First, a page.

Report explodes myth of English holiday homes in Wales
11 October 2002
A new report challenging the belief that second and holiday homeowners are to blame for local housing problems in rural Wales, will be released this week by University College London.
The 'Second and Holiday Homes Research Report', by Dr Mark Tewdwr-Jones from the Bartlett School of Planning at UCL, shows that only 1.5 per cent of all homes in Wales are second or holiday homes.
This report is the first research report commissioned by the National Assembly for Wales since devolution and the first ever to survey housing stock in Wales. It uses data from the 1991 census and recent Council Tax returns. It estimates that of 1.3 million total housing stock in Wales only 19,500 are second or holiday homes.
Dr Tewdwr-Jones says:
"Second and holiday home buying in Wales is not as great an issue at it was 10 years ago. Holiday homes often take the form of chalets which are seen as beneficial to the tourist economy, whilst second homes are usually created from properties that are less desirable to local people, because of location or condition."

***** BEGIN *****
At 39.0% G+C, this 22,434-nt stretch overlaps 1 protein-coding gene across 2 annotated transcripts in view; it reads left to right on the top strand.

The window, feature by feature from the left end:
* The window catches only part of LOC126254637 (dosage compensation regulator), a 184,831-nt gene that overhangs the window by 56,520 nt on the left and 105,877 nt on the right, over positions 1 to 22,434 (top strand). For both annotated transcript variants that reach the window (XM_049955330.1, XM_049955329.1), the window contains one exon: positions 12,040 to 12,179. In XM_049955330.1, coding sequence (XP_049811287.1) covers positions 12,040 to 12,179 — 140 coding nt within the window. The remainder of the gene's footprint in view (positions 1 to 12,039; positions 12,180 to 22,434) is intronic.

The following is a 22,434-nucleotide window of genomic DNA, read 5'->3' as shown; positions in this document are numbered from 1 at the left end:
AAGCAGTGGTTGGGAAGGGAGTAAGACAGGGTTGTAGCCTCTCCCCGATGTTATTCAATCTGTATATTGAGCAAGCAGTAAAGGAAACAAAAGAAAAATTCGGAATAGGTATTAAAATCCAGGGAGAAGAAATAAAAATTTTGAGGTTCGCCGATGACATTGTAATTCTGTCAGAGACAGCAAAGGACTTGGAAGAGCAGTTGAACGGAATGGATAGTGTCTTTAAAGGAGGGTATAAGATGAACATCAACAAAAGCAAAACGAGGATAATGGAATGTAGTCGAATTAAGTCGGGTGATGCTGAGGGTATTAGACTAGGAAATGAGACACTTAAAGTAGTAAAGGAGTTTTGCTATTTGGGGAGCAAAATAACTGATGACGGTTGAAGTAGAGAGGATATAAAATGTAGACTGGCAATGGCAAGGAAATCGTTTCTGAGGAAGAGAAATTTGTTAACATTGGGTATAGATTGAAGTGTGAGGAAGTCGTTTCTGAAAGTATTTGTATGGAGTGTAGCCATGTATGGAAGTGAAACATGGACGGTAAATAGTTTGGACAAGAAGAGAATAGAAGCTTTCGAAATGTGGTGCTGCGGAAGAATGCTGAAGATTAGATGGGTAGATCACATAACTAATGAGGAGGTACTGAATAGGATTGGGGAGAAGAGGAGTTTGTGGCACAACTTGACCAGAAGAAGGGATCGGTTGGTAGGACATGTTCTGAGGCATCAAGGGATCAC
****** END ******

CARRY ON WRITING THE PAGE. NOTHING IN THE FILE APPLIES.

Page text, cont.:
The report found that permanent retirement migration and a lack of affordable housing are more significant issues for Welsh communities. Commuting is affecting small towns in both South East and North East Wales, whilst retirement homes concentrated in coastal and western regions are impacting on local prices resulting in first-time buyers being seriously disadvantaged by the current market.
The report makes 22 recommendations to the National Assembly for Wales and stresses the need for Government to address the issue of housing pressure in the countryside.
Notes to Editors:
For further information, contact Heidi Foden, UCL Media Relations, 020
An executive summary of 'Second and Holiday Homes and the Land Use Planning System Research Report' by Dr Mark Tewdwr-Jones, Dr Nick Gallent and Alan Mace from the Bartlett School of Planning at University College London is available from UCL Media Relations.